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Allogeneic Stem Cell Transplantation for MDS

  • Bart L. Scott
  • M. Robin
Chapter
Part of the Hematologic Malignancies book series (HEMATOLOGIC)

Abstract

Allogeneic stem cell transplantation (SCT) is the only therapy with curative potential for myelodysplastic syndromes (MDS). However, there is substantial risk of treatment-related mortality (TRM) with SCT approximately 20% in the first year. Additionally, many patients with MDS are not candidates for SCT due to advanced age or comorbidities. Therefore, the appropriate selection of who to transplant and when to transplant is a key question that must be addressed. Additional questions include the optimal conditioning regimen prior to SCT and what therapy if any patients should receive prior to starting planned conditioning regimens. Retrospective comparative analyses have shown that there is a gain in life expectancy with SCT when MDS patients have Int-2 or high-risk disease by IPSS or intermediate, poor, or very poor risk disease by R-IPSS. To date, there are no randomized trials evaluating the optimal timing of SCT in MDS. Relapse remains the main cause of failure for SCT and novel conditioning regimens, and post-SCT prophylactic approaches are needed. While SCT may be the only cure for MDS, it is with significant risk, and careful consideration should be given to who will optimally benefit from this approach.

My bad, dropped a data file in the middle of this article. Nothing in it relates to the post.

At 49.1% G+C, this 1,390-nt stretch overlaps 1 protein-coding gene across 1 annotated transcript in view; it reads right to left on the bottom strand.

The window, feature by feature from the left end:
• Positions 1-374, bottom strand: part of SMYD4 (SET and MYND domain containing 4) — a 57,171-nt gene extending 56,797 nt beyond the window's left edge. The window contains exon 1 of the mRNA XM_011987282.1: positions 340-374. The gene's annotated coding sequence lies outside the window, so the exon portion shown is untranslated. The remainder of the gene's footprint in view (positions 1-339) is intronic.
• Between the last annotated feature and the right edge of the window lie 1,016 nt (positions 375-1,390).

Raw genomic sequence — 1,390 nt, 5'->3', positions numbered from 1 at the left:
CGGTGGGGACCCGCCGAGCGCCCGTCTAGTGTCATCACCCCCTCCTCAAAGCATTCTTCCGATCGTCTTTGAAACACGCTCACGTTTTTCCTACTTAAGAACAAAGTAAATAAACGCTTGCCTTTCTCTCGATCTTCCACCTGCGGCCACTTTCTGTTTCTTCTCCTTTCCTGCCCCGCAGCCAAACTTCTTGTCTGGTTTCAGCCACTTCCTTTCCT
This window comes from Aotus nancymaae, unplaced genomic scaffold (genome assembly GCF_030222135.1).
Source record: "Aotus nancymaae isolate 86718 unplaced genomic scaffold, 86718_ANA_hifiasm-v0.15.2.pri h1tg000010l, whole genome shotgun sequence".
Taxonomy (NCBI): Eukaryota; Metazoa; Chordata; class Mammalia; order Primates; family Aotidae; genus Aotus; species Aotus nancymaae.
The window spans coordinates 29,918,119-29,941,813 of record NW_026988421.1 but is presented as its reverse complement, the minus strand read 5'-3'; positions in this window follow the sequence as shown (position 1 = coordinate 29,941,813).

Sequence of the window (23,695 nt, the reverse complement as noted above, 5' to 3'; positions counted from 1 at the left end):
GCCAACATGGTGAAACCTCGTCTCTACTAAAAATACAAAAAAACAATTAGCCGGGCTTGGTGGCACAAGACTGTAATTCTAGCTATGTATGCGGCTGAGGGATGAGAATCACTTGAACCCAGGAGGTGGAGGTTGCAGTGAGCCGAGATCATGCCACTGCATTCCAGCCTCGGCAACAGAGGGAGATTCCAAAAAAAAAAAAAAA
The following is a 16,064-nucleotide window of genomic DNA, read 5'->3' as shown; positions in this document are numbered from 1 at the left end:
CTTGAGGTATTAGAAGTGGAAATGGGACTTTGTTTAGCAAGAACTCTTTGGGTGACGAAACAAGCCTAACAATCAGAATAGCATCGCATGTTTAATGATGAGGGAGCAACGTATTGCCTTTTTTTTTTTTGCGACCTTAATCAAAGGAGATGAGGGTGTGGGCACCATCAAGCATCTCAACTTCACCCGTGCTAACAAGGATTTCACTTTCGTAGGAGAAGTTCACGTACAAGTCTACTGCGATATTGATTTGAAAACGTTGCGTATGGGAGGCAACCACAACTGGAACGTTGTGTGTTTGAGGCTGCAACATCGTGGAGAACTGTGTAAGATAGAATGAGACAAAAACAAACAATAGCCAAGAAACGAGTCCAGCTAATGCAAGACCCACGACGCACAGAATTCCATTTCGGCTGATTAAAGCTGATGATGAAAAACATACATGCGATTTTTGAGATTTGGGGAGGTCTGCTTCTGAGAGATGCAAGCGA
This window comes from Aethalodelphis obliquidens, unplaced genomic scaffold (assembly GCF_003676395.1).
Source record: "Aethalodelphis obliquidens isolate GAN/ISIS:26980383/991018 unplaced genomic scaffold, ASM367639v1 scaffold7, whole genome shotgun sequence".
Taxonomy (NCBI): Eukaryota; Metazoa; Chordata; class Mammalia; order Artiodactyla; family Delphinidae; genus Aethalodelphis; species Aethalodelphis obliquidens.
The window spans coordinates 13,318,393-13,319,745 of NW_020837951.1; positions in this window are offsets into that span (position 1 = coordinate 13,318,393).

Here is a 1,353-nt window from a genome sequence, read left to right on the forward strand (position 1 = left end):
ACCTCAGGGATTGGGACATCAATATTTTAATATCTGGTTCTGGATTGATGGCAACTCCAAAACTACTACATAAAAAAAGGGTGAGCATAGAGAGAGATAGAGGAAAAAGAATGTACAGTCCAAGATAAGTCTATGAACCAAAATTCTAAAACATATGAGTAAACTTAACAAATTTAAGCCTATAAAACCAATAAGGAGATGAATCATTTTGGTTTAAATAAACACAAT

Keywords

Myelodysplastic syndromes Stem cell transplantation IPSS score Cytogenetic risk group Relapse Organ toxicity Comorbid conditions 

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Copyright information

© Springer International Publishing AG, part of Springer Nature 2018

Authors and Affiliations

  1. 1.Fred Hutchinson Cancer Research CenterSeattleUSA
  2. 2.University of WashingtonSeattleUSA
  3. 3.Saint-Louis Hospital, APHPParisFrance
  4. 4.INSERM 1131Paris 7 UniversityParisFrance

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